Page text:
Expressing concern over the increasing impact of disasters and climate change in the Asia and the Pacific, high-level delegations from 50 countries of the region have called for drawing up an international agreement on disaster risk reduction to follow on the Hyogo Framework for Action (2005-2015).

The Hyogo Framework for Action, adopted by 168 member States of the United Nations (U.N.) at the World Disaster Reduction Conference held in Hyogo, Japan, in 2005, was the first plan to lay out a road map for governments and different sectors to build the resilience of nations and communities against disasters and reduce disaster losses.

The 5th Asian Ministerial Conference on Disaster Risk Reduction organised by the United Nations Office for Disaster Risk Reduction (UNISDR) in collaboration with the Indonesian National Disaster Management Agency (BNPB), which ended here on Thursday, also called upon stakeholders to participate fully in the consultations now under way worldwide to mainstream disaster risk reduction in the development agenda and provide inputs for the post-2015 framework.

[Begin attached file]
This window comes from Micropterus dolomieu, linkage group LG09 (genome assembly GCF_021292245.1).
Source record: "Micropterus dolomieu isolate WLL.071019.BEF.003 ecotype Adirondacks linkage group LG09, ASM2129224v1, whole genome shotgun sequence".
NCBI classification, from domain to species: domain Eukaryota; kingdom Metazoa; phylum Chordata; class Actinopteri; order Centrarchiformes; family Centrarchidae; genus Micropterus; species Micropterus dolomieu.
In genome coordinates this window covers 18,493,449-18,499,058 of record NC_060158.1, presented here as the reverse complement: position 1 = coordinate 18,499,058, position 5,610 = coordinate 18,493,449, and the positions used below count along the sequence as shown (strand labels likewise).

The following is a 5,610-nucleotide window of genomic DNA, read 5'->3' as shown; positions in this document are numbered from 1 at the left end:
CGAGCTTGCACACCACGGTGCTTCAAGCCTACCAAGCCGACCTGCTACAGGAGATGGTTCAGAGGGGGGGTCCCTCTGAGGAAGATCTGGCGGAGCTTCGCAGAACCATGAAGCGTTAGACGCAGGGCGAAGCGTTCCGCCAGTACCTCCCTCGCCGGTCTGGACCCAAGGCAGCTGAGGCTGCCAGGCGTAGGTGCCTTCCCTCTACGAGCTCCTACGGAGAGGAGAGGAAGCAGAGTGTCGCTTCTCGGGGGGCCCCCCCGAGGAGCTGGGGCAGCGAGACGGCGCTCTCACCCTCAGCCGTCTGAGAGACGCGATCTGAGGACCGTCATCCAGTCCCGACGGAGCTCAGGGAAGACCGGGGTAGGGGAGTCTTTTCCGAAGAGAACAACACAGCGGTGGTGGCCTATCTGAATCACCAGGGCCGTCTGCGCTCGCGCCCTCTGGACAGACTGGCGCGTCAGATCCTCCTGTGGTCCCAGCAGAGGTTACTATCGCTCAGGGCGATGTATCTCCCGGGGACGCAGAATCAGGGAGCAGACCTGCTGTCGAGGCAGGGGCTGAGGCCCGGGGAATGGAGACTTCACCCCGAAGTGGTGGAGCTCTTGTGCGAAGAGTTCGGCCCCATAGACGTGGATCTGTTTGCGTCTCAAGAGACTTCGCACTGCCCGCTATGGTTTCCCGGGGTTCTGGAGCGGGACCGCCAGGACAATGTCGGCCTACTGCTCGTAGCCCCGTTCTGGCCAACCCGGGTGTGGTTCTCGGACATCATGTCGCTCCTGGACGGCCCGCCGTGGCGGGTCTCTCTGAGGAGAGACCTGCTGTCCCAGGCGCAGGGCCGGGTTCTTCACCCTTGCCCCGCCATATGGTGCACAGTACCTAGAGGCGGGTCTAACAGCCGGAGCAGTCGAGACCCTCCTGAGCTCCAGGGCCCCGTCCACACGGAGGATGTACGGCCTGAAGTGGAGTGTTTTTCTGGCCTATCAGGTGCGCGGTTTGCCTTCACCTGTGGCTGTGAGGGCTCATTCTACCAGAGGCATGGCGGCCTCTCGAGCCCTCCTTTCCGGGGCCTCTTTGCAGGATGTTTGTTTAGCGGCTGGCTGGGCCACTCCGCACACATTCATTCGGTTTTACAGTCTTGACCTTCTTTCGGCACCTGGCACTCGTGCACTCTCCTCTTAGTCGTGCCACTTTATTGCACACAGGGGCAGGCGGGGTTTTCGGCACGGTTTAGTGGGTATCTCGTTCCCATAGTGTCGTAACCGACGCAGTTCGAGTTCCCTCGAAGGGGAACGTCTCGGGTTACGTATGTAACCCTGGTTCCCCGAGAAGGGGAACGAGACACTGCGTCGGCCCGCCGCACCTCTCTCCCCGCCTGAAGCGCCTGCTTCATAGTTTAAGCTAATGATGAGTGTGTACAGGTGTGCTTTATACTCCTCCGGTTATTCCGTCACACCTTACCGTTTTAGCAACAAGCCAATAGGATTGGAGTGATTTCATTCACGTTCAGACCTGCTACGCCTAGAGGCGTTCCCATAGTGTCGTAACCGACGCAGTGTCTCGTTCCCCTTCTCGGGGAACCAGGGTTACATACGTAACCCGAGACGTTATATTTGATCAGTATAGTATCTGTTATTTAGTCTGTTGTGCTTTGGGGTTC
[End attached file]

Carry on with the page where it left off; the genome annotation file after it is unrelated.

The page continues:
The conference outcome was unanimously agreed at a full-plenary session. Key elements of the Yogyakarta Declaration include calls to integrate local disaster risk reduction and climate change adaptation into national development planning; identify accountability measures for effective implementation ; political commitment to deliver at all levels; promote awareness, education, public access to information and resilient investments; and allocate resources to build local capacity.

“The conference has been a breakthrough in ensuring that building disaster resilience and reducing risk are embedded into the post-2015 development agenda. The world has always looked to Asia for leadership in disaster management and the Yogyakarta Declaration outlines clearly what the region's expectations are for a new international agreement on disaster risk reduction,” said Margareta Wahlstrom, the UN Secretary General’s Special Representative on Disaster Risk Reduction and Head of UNISDR.

The declaration concerns not only Asia but the entire world and it was necessary that all stake holders push the agenda of risk reduction. Many countries started working on the agenda only after the Indian Ocean tsunami in 2004. It is in the interest of the countries to make disaster risk reduction a national priority and many have already done so, she said after the conference. From the next regional conference UNISDR would introduce a system to report whether the investments made by the countries on disaster risk reduction have increased and on the implementation of policy measures.

Thailand will host the 6th Asian Ministerial Conference on Disaster Risk Reduction in 2014.